New York is not what it was. This is obvious every time one walks down the street and sees a Starbucks or McDonald’s where there was once a vinyl record store or a beautifully grimy dive bar with the best live rock this side of CBGB (which is also long gone). Thus Marc Webb’s The Only Living Boy in New York is understandably wistful for the decayed grandeur that has been replaced by corporate modernity—creative excitement supplanted for safe mundanity. Yet the New York in Webb’s film, right down to its evocative title being borrowed from an underrated Simon and Garfunkel tune, is a fantasy, one where New York remains a vintage wonderland for white males that’s been made charming by oh, so many Woody Allen movies. They even get Wallace Shawn in for a cameo.
But even with its Allen-esque aspirations, The Only Living Boy is hardly breathing at all. Less a vibrant ode to the past and more a misty-eyed ramble from a kid speaking about a Manhattan he’s never been in, the film’s warm vibes only come alive when the adults who fill the periphery take center stage, including Pierce Brosnan, Kate Beckinsale, and a delightfully garbled Jeff Bridges. When these folks are pulling the eponymous child Thomas (Callum Turner) into their gravity, that old New York which is supposed to still pulsate to the rhythms of Gershwin—or at least Peter, Paul, and Mary—lives again.
However, as Thomas laments to his old school author neighbor, Bridges’ stylishly disheveled W.F. Gerald, maybe this boy’s young life isn’t that interesting. W.F. convinces him otherwise, but we think Thomas got it right the first time.
The film itself has a seductively appealing premise. As the son of a successful but unhappy publisher named Ethan (Brosnan), Thomas is floating through life after dropping out of Columbia. Refusing to take his father’s offers of help, he has hidden away in his one-bedroom on the Lower East Side while supporting himself as a tutor—we said this was a fantasy, right?—and pining after the incredibly chic girl (Kiersey Clemons) at his local independent bookstore.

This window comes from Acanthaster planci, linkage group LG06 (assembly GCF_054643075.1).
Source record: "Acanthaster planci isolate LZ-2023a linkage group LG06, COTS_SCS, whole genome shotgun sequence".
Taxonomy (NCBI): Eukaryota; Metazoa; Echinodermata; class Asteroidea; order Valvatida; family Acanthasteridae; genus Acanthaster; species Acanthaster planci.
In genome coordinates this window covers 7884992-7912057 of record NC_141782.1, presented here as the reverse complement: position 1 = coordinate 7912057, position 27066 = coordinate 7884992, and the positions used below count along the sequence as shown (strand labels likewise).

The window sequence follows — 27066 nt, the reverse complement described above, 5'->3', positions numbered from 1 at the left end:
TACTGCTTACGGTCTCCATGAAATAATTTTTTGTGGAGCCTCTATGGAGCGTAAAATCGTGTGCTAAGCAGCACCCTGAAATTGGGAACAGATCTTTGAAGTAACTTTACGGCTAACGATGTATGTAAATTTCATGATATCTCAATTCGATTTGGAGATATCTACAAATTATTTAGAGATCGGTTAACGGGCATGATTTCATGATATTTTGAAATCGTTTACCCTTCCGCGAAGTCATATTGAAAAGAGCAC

When Thomas meets his published neighbor, who appears as if “the Dude” had received an erudite education and ended up in Hannah and Her Sisters, the young lad is merely looking for advice on how to woo his crush and deal with a dad who wants to push him into publishing when all the kid really desires is to write.
But his life will suddenly become a lot more complicated after Thomas and Clemons’ Mimi accidentally stumble on an old jazz nightclub where papa Ethan is on a date with Johanna (Beckinsale), decidedly not Thomas’ mother. That thankless role of saintly soul falls to Cynthia Nixon, whom is the only thing Thomas likes about his Upper West Side childhood. So he puts it on himself to stalk follow Johanna, day after day, in search of answers. She of course notices the 20-year-old walking right behind her and then gives him all the answers he wants in her bed.
There’s a deliciously amoral streak running through The Only Living Boy in New York’s earnest stare. A story of a son being seduced by his father’s mistress has all the appeal of a comedy that Simon and Garfunkel might have scored themselves once upon a time. There’s even talk in this film by Mimi about how Thomas is becoming “one of them.” The them is the corrupted and complacent older generation. Yet the film’s own nostalgia for the past makes these proclamations of purity seem dishonest, and if we want to really speak truth, it’s the older folks that give the movie its crackle.
Like a writer reading the first chapter of his latest triumph, Bridges intones with maximum gravel the storybook-like machinations of Thomas’ life and the people in it. An entire film narrated this way could even be appealing, as are the scenes of Brosnan slowly realizing his unambitious Millennial son might be sticking his nose in places it doesn’t belong. Beckinsale meanwhile remains as beguiling as ever and seems to relish at the least being able to play a greater vampire than she has in any Underworld, casting a spell over our would-be romantic hero who never had a chance.
However, the film’s disinterest in understanding why Johanna would even find a curiosity in this whiny malcontent other than as a power move underscores the hollowness of it all. Johanna is less a character than an ideal, a great proxy for a New Yorker short story. But the movie has neither the nimbleness of a dirty limerick or the grace of a genuinely moving drama. Consequently, it’s like being in a novelty store filled with fuzzy memories for mysterious lives lived. After two hours, it’d have been nice to know something about the antiques that occupy it.
The irony is that there is a definite history unearthed about Ethan, W.F., and other characters as the film winds down to its conclusion. A movie about that drama sounds, at least from the outside, like it could have been a pleasantly crisp walk through Central Park. But as merely third act background, we’re left with the boy in the forefront who despite his allocutions about the past represents everything he despises in modern New York: a glossy emptiness.
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